With this being my base for much of every working day, a few additional plants and other objects have found their way in to the room. An as yet unnamed houseplant from a local nursery (Rhaphidophora  perhaps?) finds its way onto my desk in a pot we already had tucked away in the attic. The green rabbit was came home with us from a trip to Amsterdam 



Finally another unnamed addition from the same nursery (perhaps Monstera adansonii), sits on top of the book case.

monstera adansonii
Monstera adansonii (?)

Following the latest addition a colleague remarked via a Teams call that I appeared to be disappearing into the undergrowth. I'm quite pleased the new additions were noticed!

Have you been working from home more, and if so how have you accessorised your workspace?

Gaz




Wednesday, February 03, 2021

Fearless Gardening by Loree Bohl

Many of you may follow Loree Bohl's fabulous plant blog Danger Garden already and are familiar with her writing style and favourite subjects. Through the years she has treated us with her insights and adventures in the world of gardening which we can perhaps treat as a prelude to her wonderful new book Fearless Gardening.


We finally got hold of a hard copy of her book recently and it was such a wonderful treat to read through it. Page after page of words of wisdom, tips, and fascinating insight into the plants that she has grown through the years and the gardens she has visited. And more than just words, the book is richly filled with photos that reinforce her writing and at the same time resource of inspiration.

The book starts with a concise insight into her own personal journey, how it all began for her and an overview on how she got to where she is now, able to impart wisdom and guidance that is the basis of this published work of hers.



She then profiles maverick gardening characters who went on to create amazing gardens against the odds of their situation then to pave the way for others to be 'fearless' too in creating their own outdoor space with plants. And to further guide the reader into this way of thinking, commandments are outlined that is meant to richly encourage the reader to go ahead with this approach to gardening.

The journey of gardening is fraught with so many lessons to be learned and questions to be answered along the way that can often bring doubts to ones abilities, even among the most seasoned of gardeners. And this is more so for those who choose to go for less traditional styles of gardening and exciting architectural plants that are usually not associated with ones area. There are so many facets to consider and in the main body of the book these are all explored with ease and eloquence. Not only are you presented with practical information and resources, but alongside that you are treated with fine writing and witty anecdotes that make reading this book a source of entertainment and pleasure.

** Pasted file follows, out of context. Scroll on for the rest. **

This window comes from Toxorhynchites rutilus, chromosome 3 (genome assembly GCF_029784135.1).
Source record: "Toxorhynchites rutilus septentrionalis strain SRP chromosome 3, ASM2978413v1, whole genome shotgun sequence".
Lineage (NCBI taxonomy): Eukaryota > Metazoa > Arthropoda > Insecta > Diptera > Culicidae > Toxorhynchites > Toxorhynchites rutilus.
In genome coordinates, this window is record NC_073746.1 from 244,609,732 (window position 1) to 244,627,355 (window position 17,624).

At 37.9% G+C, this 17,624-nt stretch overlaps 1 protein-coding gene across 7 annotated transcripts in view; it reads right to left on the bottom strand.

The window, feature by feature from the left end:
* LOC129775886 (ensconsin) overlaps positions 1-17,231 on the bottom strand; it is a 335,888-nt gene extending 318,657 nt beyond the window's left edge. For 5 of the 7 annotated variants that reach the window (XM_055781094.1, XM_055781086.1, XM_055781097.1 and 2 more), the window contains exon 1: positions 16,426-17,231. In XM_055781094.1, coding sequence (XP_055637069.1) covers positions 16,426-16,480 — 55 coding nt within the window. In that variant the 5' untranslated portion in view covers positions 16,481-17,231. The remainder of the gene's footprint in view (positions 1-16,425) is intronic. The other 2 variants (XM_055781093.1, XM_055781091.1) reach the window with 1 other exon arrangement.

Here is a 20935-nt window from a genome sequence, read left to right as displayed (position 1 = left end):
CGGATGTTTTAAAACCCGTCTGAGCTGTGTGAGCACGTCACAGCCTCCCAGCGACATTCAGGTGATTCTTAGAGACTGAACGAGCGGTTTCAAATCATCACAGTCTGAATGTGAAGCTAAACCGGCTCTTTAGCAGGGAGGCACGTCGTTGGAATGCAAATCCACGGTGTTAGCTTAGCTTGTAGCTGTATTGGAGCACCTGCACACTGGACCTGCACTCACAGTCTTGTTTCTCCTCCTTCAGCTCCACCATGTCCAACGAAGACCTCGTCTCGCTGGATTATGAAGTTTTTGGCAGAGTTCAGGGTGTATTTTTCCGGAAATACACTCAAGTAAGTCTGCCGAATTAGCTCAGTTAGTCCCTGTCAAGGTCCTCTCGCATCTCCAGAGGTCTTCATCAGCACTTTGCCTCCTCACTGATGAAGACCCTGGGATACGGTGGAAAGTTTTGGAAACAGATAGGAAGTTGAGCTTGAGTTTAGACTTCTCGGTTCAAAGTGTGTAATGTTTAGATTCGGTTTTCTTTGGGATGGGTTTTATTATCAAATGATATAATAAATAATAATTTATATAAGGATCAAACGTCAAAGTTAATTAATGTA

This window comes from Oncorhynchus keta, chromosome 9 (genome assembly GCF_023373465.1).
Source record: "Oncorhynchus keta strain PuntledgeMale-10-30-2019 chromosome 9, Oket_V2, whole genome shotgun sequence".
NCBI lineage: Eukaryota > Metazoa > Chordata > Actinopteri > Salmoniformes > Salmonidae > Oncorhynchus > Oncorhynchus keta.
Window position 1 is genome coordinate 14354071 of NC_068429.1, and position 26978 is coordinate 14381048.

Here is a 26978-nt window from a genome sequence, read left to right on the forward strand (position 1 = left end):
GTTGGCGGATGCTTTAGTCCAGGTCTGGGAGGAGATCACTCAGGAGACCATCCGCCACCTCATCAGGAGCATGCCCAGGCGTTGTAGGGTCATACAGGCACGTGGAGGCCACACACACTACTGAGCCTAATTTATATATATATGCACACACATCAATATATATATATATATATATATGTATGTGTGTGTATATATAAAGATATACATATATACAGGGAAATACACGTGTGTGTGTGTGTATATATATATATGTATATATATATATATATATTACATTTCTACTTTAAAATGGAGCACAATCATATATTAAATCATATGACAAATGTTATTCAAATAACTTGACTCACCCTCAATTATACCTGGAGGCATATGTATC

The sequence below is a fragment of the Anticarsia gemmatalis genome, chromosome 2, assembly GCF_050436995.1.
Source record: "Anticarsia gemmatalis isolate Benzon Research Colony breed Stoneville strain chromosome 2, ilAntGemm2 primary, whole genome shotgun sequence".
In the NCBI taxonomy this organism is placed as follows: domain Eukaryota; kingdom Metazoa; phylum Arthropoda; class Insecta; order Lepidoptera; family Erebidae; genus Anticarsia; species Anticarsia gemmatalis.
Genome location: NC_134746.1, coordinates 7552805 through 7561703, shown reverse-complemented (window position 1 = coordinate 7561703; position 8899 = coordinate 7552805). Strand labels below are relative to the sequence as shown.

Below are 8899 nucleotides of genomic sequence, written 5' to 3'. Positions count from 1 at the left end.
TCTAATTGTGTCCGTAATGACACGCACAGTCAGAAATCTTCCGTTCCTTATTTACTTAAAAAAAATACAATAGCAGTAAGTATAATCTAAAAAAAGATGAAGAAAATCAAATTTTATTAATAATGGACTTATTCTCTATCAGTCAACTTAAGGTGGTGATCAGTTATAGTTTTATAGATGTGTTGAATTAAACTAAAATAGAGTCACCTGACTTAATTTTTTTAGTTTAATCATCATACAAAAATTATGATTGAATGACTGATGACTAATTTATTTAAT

Loree, with ease will take you through several featured inspirational garden visits, practical aspects of bold and 'fearless' gardening and plant cultivation, aesthetics, and anything else in between to make the book totally cohesive.

A note for UK readers, most of the plants featured are in the Pacific Northwest of the United States whose climate are very similar to most parts of the UK. Hence most of the plants Loree features has a very good chance of thriving in British and of similar climate gardens.

A familiar view

If there's one gardening book we'd recommend you read for 2021, this would be the one to go for. And even if your choice of planting would only be marginally similar or completely different to the ones featured on the book, the philosophy and mindset of taking courage, having self belief, and being empowered to garden in a way that brings pleasure and adventure over set conventions will certainly not go amiss.

Lorees book and gardening approach can be summed up in one short statement.


Mark :)


Monday, February 01, 2021

Little Problem Areas

 It was a fine enough Sunday that I was able to venture out and spend some time in the garden and admire the plants, like this Mahonia oiwakensis below (although I'm a little suspect with its ID...)


Pretty isn't it??

Now for the not so pretty bits...

A couple of small areas in our garden that I want to sort out by spring are the small frog pond and vase corner right at the very end of the garden.


The small frog pond above has seen better days when it used to covered on all sides with 'Mind Your Own Business' plant Soleirolia soleirolii, softly hugging the stones and growing on top of the plastic lip effectively concealing it. However, as our garden grew and this area became more densely shaded they don't thrive here anymore despite repeated attempts. 

There's always the option of removing it and gaining a planting space but it has its merit of being a breeding space for frogs which in turn helps the garden by keeping some pests at bay. The merit alone is strong enough reason to let it stay, it just needs sprucing up.